Anglo-centric film culture and the continuing resistance to subtitles

Bong Joon-ho’s Golden Globes acceptance speech elucidated a contradiction; while film audiences across the world are consuming more non-English language films, there is a persistent resistance to subtitles.

On accepting the award for Best Motion Picture – Foreign Language, for his movie Parasite at the 2020 Golden Globe awards, the South Korean director Bong Joon-ho challenged Anglophone audiences by delivering his acceptance speech in Korean.

Translated by young filmmaker and Bong’s interpreter, Sharon Choi, he said: ‘Once you overcome the one-inch-tall barrier of subtitles, you will be introduced to so many more amazing films.’

Joon-ho’s win and comment point to two contradictory phenomena. While film audiences across the world are consuming more international non-English language films due to streaming, there remains a persistent resistance to subtitles in Anglophone countries.

While Parasite is a theatrical release and not yet available on streaming platforms, Bong Joon-ho gained international recognition thanks to the success of films available to stream. These are Okja (2017), a Netflix original Korean and English language film featuring an Anglo-American and Korean cast, and the mainly English language production Snowpiercer (2013), which is available on Amazon Prime. His fame as a transnational director, as well as rave reviews and multiple awards, are sure to make the film a global hit.

And it is not alone. Non-English language films are slowly breaking out of the “foreign” boxes they have been put in within Anglo-American circles, a phenomenon recognised by film award events. While this year Parasite is breaking that box, last year Alfonso Cuarón’s Roma (2018), a Netflix original film nominated for ten Academy Awards, did too. Roma won three Oscars, including best foreign language film, and a host of other international film awards.

The slow opening up of wider categories to non-English language films also reveals a better understanding of the international nature of the film industry. It is significant that the Oscars have changed the foreign language film category name to international feature film for 2020. In the words of Larry Karaszewski and Diane Weyermann, co-chairs of the International Feature Film Committee:

We have noted that the reference to ‘foreign’ is outdated within the global filmmaking community; we believe that international feature film better represents this category, and promotes a positive and inclusive view of filmmaking, and the art of film as a universal experience.

This is a belated recognition of the fact that “foreign” is a relative concept, and that filmmaking is a transnational activity.

The resistance to subtitles

But these films are exceptions. US and UK awards generally reflect the Anglocentrism of their populations’ viewing habits. Both Alfonso Cuarón and Bong Joon-ho came to prominence thanks to previous English language successful features. There have only been 12 films not in English that have ever broken out of the foreign language category to make it to a best picture nomination in the Oscars’ 92 years.

It’s worth noting that ‘a seven-day theatrical run in a Los Angeles County commercial theater’ is a pre-requisite for selection in categories other than the foreign language film. The issue here then is that very few non-English language films secure a theatrical release in Los Angeles.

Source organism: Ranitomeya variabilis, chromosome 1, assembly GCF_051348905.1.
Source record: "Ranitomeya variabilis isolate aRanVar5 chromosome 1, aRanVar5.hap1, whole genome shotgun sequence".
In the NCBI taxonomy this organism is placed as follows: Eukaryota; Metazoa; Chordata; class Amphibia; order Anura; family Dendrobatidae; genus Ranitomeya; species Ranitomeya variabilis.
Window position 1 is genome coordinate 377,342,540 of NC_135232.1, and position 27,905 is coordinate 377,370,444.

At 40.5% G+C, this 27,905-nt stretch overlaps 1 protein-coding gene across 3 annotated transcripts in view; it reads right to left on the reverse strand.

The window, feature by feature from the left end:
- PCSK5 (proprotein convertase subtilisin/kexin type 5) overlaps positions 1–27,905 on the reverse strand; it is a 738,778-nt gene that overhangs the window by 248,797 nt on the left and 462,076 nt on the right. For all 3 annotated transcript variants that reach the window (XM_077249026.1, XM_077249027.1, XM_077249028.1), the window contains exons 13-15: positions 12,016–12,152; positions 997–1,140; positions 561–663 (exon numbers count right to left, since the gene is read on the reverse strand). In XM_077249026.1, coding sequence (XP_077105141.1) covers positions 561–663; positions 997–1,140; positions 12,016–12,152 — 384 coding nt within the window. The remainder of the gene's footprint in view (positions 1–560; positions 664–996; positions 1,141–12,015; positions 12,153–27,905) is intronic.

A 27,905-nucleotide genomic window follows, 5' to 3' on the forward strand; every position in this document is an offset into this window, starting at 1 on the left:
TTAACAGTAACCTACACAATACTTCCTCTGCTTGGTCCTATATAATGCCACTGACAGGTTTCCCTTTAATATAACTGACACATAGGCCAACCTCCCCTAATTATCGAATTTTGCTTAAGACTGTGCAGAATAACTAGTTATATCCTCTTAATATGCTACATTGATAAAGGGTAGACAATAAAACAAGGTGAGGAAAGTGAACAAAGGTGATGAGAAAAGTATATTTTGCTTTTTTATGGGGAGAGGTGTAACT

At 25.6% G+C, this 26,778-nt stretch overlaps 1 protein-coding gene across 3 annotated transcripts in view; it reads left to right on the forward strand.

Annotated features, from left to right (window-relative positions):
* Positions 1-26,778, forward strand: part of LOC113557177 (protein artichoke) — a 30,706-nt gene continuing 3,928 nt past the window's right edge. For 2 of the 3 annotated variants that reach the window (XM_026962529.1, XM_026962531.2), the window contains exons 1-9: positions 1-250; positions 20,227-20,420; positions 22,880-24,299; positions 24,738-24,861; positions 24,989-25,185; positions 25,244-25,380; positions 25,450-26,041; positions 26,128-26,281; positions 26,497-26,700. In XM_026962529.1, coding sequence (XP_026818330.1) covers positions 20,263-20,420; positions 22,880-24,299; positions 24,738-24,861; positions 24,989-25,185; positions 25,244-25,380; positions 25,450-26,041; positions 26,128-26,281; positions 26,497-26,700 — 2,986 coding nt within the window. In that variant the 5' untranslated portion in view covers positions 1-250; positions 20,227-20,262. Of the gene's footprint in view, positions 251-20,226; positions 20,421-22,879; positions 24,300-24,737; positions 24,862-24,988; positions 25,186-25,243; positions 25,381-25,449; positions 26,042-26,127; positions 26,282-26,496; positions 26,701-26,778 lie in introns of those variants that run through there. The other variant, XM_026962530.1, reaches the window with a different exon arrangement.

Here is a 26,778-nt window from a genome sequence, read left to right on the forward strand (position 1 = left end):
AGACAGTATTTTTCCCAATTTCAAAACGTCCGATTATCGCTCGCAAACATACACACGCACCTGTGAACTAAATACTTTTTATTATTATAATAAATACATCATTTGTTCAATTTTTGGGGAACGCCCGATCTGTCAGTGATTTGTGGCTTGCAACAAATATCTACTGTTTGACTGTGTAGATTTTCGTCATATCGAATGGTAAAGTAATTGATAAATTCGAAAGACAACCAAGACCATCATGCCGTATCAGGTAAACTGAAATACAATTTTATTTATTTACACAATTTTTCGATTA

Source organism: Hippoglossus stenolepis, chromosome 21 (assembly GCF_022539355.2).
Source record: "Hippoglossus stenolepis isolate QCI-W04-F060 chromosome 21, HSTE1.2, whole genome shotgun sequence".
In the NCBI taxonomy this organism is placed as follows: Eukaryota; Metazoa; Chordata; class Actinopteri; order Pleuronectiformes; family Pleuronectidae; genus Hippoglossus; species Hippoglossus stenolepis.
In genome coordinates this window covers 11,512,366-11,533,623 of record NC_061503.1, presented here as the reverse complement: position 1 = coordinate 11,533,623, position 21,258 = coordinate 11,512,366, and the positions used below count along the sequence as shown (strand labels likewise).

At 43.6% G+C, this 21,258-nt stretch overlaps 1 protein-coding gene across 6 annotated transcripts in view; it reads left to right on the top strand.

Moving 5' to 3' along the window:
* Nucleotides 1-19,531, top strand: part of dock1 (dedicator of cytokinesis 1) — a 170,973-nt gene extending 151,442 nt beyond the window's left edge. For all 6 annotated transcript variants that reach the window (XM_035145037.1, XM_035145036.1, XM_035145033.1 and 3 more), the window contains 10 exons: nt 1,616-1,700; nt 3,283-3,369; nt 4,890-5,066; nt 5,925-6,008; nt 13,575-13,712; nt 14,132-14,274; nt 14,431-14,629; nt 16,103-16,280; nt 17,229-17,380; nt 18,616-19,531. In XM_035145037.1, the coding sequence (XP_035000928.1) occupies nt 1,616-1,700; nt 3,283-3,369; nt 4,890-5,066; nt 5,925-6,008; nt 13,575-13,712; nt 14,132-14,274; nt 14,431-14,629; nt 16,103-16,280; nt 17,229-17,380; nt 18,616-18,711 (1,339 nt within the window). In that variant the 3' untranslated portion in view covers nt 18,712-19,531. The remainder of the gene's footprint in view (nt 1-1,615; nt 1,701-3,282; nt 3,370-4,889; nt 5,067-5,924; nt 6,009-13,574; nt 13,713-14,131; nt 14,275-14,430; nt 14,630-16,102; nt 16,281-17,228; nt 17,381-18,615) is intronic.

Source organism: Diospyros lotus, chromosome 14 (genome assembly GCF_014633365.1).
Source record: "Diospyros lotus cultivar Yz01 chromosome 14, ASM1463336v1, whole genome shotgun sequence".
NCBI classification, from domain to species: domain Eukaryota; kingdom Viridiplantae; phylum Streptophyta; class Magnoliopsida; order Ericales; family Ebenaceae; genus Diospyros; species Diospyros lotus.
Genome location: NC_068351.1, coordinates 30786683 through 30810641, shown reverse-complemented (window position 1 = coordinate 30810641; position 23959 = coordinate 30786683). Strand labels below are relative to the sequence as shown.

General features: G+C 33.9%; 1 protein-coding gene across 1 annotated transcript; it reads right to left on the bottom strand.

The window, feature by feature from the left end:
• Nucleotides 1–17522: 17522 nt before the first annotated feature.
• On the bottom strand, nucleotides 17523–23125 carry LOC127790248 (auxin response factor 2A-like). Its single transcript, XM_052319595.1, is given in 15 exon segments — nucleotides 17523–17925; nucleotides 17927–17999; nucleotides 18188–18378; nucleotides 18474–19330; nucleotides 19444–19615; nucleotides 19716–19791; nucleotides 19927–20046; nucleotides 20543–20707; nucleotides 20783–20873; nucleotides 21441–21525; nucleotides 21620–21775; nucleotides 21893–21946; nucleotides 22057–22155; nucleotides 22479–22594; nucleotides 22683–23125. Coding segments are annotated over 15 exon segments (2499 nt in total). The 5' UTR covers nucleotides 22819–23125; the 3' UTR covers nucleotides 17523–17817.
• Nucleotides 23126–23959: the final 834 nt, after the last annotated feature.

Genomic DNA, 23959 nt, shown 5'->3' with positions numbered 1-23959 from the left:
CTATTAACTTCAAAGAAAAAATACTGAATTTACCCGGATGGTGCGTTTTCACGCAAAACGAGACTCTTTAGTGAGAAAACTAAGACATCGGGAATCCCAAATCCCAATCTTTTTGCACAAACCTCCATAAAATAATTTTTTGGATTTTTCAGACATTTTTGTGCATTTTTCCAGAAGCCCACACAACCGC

The BAFTAS offer their own curious case of transatlantic Anglocentrism. While their best film category is a little more open, it is mainly reserved for British or US films. The only non-English language film to win since 2000 is Roma (2019), unless you count the silent French film The Artist (2012). All of this points to the persistence of the one-inch tall barrier of subtitles at the awards level.

When it comes to streaming, a glance at the top ten most viewed Netflix productions in the UK and US in 2019 points to audiences’ reluctance to move away from an Anglo-American cultural framework, despite the wealth of films and series from all over the world hosted on the platform. Not a single non-English language film makes the top ten in either country, and only Spanish television dramas La Casa de Papel (Money Heist) and Elite have broken into the US top ten, while none made it into the UK list.

According to Netflix’s chief product officer, Greg Peters, a recent survey revealed that US viewers are biased against content in languages other than English;. Peters states that as this result was ‘super depressing’ they chose to ignore it – and the streaming platform is continuing to invest millions in global entertainment.

At the 2018 Web Summit in Lisbon, Peters spoke of Netflix’s commitment to producing more international content – funding that, in the case of Europe, will be fed back into further productions through tax initiatives and quotas for European productions.

Rather than ignoring the results of the survey, Netflix has attempted to counter the resistance to “foreign” languages and subtitles by offering dubbing. This is a ploy that has helped the brilliant German series Dark and the ingenious Brazilian show 3 % attract worldwide audiences. Netflix dubs its programmes in ten languages (more if they are for children) – although the figures for how many people stream programmes in their original language or choose to watch the dubbed version is unknown.

We are living in an era of excess and neglect thanks to the international riches on streaming platforms that often go unnoticed and unwatched. But let’s listen to Bong Joon-ho, embrace the one-inch subtitles and discover more of the world’s cultural gifts.The Conversation

Deborah Shaw, Professor of Film and Screen Studies, University of Portsmouth

This article is republished from The Conversation under a Creative Commons license. Read the original article.

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